Chapter 11. Modules, Packages, and Goodies

During your bottom-up climb, you’ve progressed from built-in data types to constructing ever-larger data and code structures. In this chapter, you finally learn how to write realistic whole programs in Python. You’ll write your own modules and learn how to use others from Python’s standard library and other sources.

The text of this book is organized in a hierarchy: words, sentences, paragraphs, and chapters. Otherwise, it would be unreadable pretty quickly.1 Code has a roughly similar bottom-up organization: data types are like words; expressions and statements are like sentences; functions are like paragraphs; and modules are like chapters. To continue the analogy, in this book, when I say that something will be explained in Chapter 8, in programming that’s like referring to code in another module.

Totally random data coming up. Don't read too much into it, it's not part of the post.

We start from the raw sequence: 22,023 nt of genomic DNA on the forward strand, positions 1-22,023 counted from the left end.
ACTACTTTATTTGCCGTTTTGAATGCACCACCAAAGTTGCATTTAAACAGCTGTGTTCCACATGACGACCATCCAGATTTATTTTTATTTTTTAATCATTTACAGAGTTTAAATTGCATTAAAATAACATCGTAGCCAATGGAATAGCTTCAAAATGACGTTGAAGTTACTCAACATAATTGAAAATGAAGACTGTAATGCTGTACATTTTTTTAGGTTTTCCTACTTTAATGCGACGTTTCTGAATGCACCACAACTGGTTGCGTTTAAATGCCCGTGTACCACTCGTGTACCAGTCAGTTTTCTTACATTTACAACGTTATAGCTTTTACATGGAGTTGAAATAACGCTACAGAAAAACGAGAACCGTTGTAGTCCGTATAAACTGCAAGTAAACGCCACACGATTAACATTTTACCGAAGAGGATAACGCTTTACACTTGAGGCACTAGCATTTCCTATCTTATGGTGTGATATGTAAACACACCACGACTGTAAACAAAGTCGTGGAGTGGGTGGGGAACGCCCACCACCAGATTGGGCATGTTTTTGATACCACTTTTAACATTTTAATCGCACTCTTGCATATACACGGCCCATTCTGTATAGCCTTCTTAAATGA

Modules and the import Statement

We’ll create and use Python code in more than one file. A module is just a file of any Python code. You don’t need to do anything special—any Python code can be used as a module by others.

We refer to code of other modules by using the Python import statement. This makes the code and variables in the imported module available to your program.

Import a Module

The simplest use of the import statement is import module, where module is the name of another Python file, without the .py extension.

Let’s say you and a few others want something fast for lunch, but don’t want a long discussion, and you always end ...

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